Ken Landau is assistant executive officer with the Central Valley Regional Water Board.

KEN LANDAU: There are still discharges from these activities, many of which would not be legally pollution. But there are still water quality problems. We are in the process of identifying those problems, developing corrective action and implementing them.

Rules that govern one of the state’s biggest industries tend to change slowly. But Landau says the board is responding to new science that can identify smaller elements of pollutants. And he expects new groundwater regulations by 2011.

But any new rules will take much longer to help the people of Seville and other Valley towns because nitrates linger in groundwater for decades.


That’s the sound of Rebecca Quintana’s kitchen faucet. She’s lived in Seville all her life. But since the Community Water Center tested the town’s water in 2008 and found the high levels of nitrates, she has only used piped water for bathing and flushing toilets.

REBECCA QUINTANA: We buy our water at the market. I spend about $50 a month. And then our monthly bill is $60. It comes out pretty expensive, over a hundred and some dollars.

Quintana is a member of the Betterment of Seville, a group working with the Community Water Center to find a new source of clean water for the entire community.

It’s payday in the orchards. Men and women in work clothes stand at the edge of the grove, clustered around the supervisor as she reads out each name. Workers come forward to collect their checks, their payment based upon how many boxes they filled. But it would take more boxes than any human could fill to earn a comfortable living.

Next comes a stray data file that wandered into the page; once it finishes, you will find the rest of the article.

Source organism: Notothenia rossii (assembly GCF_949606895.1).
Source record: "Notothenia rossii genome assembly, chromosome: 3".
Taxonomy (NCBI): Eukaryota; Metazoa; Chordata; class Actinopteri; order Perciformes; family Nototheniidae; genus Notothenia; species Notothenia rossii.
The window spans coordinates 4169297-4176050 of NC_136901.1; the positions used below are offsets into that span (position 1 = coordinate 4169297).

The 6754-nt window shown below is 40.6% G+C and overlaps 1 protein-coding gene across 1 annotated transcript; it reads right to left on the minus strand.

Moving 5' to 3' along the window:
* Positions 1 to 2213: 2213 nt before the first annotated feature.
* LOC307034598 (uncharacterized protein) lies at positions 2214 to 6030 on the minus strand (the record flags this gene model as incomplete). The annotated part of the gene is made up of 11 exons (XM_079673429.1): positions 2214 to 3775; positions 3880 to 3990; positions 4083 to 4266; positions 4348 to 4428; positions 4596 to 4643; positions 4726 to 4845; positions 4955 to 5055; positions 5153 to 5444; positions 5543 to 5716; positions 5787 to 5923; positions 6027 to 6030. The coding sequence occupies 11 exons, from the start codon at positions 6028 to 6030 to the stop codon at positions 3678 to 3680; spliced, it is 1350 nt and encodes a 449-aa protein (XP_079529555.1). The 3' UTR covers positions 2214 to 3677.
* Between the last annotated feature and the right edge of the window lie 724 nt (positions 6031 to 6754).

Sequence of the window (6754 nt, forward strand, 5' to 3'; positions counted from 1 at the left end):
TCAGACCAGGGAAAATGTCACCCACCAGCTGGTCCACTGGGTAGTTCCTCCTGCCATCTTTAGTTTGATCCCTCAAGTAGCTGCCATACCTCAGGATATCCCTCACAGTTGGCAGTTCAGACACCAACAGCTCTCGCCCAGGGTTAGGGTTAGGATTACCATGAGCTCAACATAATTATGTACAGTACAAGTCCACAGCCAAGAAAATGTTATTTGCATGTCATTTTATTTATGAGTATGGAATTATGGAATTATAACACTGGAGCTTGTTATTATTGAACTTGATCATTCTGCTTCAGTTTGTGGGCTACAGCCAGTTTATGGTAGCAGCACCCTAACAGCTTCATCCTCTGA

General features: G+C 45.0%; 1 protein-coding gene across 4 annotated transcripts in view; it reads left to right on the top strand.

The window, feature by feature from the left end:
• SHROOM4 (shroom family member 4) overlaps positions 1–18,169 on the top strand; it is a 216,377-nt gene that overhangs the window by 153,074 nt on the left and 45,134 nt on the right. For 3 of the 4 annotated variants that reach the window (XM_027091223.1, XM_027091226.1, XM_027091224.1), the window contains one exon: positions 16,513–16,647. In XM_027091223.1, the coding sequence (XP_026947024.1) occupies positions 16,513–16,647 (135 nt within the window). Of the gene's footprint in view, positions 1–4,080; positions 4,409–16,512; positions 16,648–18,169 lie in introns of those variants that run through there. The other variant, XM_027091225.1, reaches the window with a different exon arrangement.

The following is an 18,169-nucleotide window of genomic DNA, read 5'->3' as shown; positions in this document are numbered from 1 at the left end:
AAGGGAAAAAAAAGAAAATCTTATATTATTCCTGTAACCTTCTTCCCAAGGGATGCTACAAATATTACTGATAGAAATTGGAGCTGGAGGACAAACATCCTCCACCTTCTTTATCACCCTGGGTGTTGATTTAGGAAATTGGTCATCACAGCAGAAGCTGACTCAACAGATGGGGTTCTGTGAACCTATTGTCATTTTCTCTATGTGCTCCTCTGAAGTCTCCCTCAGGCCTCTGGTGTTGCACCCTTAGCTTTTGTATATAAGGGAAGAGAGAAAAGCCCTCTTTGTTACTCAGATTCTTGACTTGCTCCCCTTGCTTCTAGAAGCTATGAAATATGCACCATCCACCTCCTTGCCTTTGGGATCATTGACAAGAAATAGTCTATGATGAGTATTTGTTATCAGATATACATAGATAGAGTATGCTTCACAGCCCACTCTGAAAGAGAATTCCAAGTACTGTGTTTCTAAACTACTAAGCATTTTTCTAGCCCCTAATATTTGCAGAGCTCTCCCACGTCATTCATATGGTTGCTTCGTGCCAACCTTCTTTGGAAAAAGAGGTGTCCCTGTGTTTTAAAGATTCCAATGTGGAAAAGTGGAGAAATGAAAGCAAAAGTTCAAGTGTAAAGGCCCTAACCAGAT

MARIA HERRERA: The average family around here makes about $13,000 a year.

Maria Herrera is outreach coordinator for the Community Water Center.

HERRERA: Throughout the San Joaquin Valley, people are paying up to 10% of their income just to be able to provide safe water for their families.

QUINTANA: That’s a big portion of a lot of people’s budget.

Again, Rebecca Quintana.

QUINTANA: And I would say, not everyone can afford it. So the people that can’t afford it just have to drink water from tap, that’s contaminated.

Quintana estimates more than half the people in Seville drink the tap water. Maria Herrera says it’s a Valley-wide problem.

HERRERA: It’s almost, drink at your own risk, you know? Every time that they walk up to their tap, every time that they use it for cooking, they’re risking their health and their family.

The water advocacy organizations are applying for government funding to dig a new well. But Karl Longley, a member of the water board and a professor at Cal State Fresno, says the new well could also be tainted.

KARL LONGLEY: Seville and the area they’re located in may in fact find clean water — safe drinking water — with a second well. But those wells are always like going to Las Vegas. It’s a gamble, and they’re costly.

Longley says a more effective — but also more expensive — solution would be for Seville to partner with several neighboring towns to invest in a centralized treatment system that would clean the water and then distribute it to them.

Seville is going to try the new well first. But in the absence of laws regulating groundwater quality, securing clean water will likely take years of community effort.

HERRERA: It frustrates me because I know that if people in Hollywood were facing water challenges, it wouldn’t take years for them to get solutions to their problem.

The Community Water Center’s Maria Herrera.

HERRERA: I really believe that because it affects low-income communities who don’t have much of a voice, that is why there hasn’t been any solution to our problems.

In Seville, I’m Erica Gies, for Crosscurrents.